Hit The North : pt 4/7
After a day far from the madding crowd it seemed appropriate to reacquaint ourselves with concrete and car parks – both of which I’m rather fond of and both of which are freely available in the city of Newcastle.
I wandered over to the Baltic Centre for Contemporary Art initially and was disappointed by the lack of art, (never understand how places as big as the Baltic can host so few things to see), although did pick up a copy of the George Shaw catalogue from his recent The Sly and Unseen Day exhibition – which is worth digging out for the interview with Gordon Burn alone.
Having attempted to throw myself down the stairs at the Baltic, (unintentionally), I returned circuitously to the city centre less quickly than I had left it, to skulk about in one of my favourite parts of the city – namely Grainger Market – yes I know I’m glamour through and through eh ?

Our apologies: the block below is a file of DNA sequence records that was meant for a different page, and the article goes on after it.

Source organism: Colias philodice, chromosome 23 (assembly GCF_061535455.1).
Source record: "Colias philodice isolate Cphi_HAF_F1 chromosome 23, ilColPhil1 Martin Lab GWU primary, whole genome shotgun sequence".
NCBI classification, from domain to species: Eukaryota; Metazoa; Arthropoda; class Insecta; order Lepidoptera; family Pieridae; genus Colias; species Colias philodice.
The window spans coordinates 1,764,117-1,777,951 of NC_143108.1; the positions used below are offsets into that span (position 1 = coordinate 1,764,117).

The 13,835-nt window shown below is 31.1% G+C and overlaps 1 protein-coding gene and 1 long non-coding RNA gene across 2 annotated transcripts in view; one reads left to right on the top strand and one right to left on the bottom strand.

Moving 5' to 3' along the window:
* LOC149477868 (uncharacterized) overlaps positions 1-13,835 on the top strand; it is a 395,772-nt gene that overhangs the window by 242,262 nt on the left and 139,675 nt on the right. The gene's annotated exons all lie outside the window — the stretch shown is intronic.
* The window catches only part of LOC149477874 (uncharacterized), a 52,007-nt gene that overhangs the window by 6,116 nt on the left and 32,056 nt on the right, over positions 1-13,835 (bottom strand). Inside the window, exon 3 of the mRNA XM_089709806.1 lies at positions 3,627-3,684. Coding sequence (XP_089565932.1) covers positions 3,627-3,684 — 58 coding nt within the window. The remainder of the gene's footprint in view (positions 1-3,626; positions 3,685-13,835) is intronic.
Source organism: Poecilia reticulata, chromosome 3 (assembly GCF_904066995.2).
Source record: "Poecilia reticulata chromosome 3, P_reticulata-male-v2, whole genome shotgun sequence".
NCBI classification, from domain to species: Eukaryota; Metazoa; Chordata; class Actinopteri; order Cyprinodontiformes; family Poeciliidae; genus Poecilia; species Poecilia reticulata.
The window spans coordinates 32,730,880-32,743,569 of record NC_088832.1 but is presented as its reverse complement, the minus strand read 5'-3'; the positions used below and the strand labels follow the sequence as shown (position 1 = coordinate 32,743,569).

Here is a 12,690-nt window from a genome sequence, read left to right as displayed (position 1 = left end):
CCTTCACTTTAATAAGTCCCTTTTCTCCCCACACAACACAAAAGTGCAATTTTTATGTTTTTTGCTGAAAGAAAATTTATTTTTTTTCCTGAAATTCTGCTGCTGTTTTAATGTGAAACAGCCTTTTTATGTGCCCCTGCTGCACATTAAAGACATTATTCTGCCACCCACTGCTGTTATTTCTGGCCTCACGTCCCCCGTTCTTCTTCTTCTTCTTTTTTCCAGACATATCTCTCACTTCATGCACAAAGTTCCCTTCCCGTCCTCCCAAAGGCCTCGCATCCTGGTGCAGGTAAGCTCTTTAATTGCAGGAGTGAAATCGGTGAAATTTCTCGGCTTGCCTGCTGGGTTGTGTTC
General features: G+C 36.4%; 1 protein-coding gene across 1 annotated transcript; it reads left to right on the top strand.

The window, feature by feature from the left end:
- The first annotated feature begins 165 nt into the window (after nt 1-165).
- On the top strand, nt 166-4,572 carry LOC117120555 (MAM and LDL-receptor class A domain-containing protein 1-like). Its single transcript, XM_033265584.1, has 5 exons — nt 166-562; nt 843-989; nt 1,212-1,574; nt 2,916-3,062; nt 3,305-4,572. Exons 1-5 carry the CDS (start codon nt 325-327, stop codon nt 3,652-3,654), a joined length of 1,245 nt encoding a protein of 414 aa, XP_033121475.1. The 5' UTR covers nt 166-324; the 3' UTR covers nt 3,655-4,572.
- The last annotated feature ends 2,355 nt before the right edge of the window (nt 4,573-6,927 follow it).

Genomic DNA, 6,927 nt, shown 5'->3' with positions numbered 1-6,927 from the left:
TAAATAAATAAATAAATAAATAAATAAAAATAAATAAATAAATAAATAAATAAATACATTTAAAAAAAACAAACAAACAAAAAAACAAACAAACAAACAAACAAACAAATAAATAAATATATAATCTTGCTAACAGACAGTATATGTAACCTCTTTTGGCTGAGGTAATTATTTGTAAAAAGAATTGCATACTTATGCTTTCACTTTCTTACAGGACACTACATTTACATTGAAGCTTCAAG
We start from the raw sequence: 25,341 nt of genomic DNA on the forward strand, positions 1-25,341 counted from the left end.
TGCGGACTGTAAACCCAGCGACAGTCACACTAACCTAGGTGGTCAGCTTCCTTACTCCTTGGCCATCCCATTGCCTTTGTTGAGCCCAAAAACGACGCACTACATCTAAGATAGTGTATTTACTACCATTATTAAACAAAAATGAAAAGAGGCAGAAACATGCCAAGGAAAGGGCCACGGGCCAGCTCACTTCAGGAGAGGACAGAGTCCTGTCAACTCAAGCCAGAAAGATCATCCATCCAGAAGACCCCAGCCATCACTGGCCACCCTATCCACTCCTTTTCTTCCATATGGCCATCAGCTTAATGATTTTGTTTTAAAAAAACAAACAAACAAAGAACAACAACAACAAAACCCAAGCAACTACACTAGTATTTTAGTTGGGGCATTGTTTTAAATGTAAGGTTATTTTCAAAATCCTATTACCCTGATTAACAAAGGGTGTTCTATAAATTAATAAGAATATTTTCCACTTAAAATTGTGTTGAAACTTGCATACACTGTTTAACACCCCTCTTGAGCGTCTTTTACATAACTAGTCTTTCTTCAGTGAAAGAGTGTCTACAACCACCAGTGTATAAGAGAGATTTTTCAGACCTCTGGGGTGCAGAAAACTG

Built by architect John Dobson and builder Richard Grainger, (who developed a large part of the city centre – hence Grainger Town), it’s a wonderfully vibrant yet wholly ordinary place the like of which so few towns and cities seem to have anymore – it even has the world’s smallest Marks and Spencer store which I missed this time thus perhaps proving the point.
[For those who’ve asked I haven’t abandoned taking photographs with a camera rather than a telephone it’s just that I’ve managed to scratch the lens of my trusty Panasonic Lumix DMC-TZ6 and am attempting to replace it with limited success.]
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Tags: Baltic Centre for Contemporary Art, George Shaw, Gordon Burn, Grainger Market, Grainger Town, John Dobson, Marks and Spencer, Newcastle, Richard Grainger, The Sly and Unseen Day